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Documentary filmmaker Ken Burns is an expert on American history, and he's scared of what he sees when he looks at GOP nominee Donald Trump. In an interview with CNBC's "Binge," Burns said that in 216 years of U.S. elections, there has never been someone so manifestly unqualified for the top job.
Burns made headlines this summer with a harsh critique of Trump, telling students at a Stanford commencement speech the Republican presidential candidate is someone who "easily lies" and "is an insult to our history." But the speech was also notable for what was not said: the name of the GOP nominee.
"I don't say his name," Burns said. "And it was important for me not to do that. To just speak to what I felt was a historical moment. And my obligation as a citizen. Not as a filmmaker, not as an amateur historian, but as a citizen to say, 'I don't think this is right. Can we stop?'"
At Stanford, Burns attacked Trump as someone "who creates an environment where truth doesn't seem to matter, who has never demonstrated any interest in anyone or anything but himself and his own enrichment." The filmmaker said he spoke out this time because the person running for office is just so unqualified.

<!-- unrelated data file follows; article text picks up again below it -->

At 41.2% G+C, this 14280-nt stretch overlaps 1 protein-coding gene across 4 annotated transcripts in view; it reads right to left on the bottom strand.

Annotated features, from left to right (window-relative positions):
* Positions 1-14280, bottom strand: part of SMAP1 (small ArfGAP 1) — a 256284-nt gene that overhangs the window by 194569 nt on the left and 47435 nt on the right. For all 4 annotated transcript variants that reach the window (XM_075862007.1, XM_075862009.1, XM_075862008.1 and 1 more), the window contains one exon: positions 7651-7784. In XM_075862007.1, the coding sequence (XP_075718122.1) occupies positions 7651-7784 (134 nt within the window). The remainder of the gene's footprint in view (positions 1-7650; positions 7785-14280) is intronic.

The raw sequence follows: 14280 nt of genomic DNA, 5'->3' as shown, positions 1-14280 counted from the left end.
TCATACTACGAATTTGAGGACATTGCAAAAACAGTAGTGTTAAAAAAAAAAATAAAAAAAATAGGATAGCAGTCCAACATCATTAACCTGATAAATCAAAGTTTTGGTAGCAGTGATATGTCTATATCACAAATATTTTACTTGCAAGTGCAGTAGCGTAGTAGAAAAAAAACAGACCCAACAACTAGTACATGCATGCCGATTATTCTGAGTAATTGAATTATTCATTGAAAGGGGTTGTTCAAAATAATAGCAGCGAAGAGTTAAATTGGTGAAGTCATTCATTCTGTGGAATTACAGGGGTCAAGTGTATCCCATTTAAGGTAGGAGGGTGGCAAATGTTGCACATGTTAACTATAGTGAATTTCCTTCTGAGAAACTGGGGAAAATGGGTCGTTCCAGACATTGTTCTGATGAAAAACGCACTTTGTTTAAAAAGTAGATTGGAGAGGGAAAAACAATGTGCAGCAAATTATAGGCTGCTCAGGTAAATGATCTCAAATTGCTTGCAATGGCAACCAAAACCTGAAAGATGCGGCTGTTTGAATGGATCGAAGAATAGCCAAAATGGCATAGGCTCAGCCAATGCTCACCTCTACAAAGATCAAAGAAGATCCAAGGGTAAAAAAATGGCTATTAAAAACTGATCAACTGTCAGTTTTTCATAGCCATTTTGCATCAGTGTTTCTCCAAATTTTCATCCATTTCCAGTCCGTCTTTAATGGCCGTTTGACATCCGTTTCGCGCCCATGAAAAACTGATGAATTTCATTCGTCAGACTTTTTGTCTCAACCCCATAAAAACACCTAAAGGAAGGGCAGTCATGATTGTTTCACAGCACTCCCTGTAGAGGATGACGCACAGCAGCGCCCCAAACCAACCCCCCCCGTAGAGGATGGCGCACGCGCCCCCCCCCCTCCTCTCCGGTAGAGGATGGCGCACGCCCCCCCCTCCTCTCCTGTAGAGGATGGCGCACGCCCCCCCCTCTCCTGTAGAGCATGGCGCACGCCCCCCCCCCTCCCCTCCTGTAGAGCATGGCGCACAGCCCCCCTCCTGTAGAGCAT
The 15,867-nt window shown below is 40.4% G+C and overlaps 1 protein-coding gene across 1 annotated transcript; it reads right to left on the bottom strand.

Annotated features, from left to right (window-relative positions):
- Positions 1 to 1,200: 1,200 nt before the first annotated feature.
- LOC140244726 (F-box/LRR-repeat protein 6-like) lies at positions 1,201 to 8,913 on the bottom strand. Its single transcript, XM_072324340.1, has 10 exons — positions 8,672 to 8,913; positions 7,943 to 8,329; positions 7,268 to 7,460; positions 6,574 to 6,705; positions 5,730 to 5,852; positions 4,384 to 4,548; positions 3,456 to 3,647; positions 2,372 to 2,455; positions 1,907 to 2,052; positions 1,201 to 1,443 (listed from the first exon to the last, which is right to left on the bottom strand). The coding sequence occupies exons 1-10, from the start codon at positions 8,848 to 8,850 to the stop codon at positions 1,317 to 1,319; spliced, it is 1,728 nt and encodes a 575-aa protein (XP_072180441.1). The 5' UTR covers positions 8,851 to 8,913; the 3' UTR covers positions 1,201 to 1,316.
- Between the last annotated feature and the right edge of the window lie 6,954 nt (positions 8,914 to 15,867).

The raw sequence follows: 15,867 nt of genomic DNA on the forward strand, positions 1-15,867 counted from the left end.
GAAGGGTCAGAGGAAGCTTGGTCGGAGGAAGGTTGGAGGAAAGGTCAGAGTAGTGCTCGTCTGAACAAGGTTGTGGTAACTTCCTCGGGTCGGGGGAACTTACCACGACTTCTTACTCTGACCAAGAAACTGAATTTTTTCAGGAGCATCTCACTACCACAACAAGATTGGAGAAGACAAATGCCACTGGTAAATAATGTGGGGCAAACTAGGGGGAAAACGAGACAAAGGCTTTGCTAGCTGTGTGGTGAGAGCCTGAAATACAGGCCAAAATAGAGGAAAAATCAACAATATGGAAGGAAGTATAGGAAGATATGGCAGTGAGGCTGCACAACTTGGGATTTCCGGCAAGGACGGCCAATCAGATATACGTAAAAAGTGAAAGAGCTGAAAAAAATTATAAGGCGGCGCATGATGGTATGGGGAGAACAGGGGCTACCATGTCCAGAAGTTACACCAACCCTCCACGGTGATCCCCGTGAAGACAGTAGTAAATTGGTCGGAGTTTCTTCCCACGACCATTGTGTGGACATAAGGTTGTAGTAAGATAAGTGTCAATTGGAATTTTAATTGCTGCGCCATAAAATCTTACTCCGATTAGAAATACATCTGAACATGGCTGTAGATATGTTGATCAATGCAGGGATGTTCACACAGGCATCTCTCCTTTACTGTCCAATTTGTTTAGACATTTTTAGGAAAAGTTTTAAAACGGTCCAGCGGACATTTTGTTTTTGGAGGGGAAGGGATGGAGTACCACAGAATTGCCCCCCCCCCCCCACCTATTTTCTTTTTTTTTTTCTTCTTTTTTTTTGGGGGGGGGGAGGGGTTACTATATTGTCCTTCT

"I am not alone," Burns said. "Almost everyone in the historical position knows that to be the case and has written about it and talked about it and has tried to warn a populous sort of distracted and infatuated by the media circus."
When Burns looks at Trump's success, he says it reminds him of a subject he covered in great detail. "Let me tell you the story of the film I've been working on," Burns said. "Single-issue political components that metastasize with horrible, unintended consequences. The demonization of recent immigrant groups in the United States. Smear campaigns during a presidential election cycle. And a whole group of people who feel like they've lost control of their country and wanna take it back. "
Burns says that film isn't about the 2016 election, but rather his documentary "Prohibition." "We think Prohibition is gangsters and flappers," Burns said. "And they're there and they're fun and they're interesting. The more interesting thing is the way in which it resonates."
Burns added, "We don't ever, in the three sections of Prohibition, go 'Hey, neon sign. Doesn't that seem an awful lot like today?'"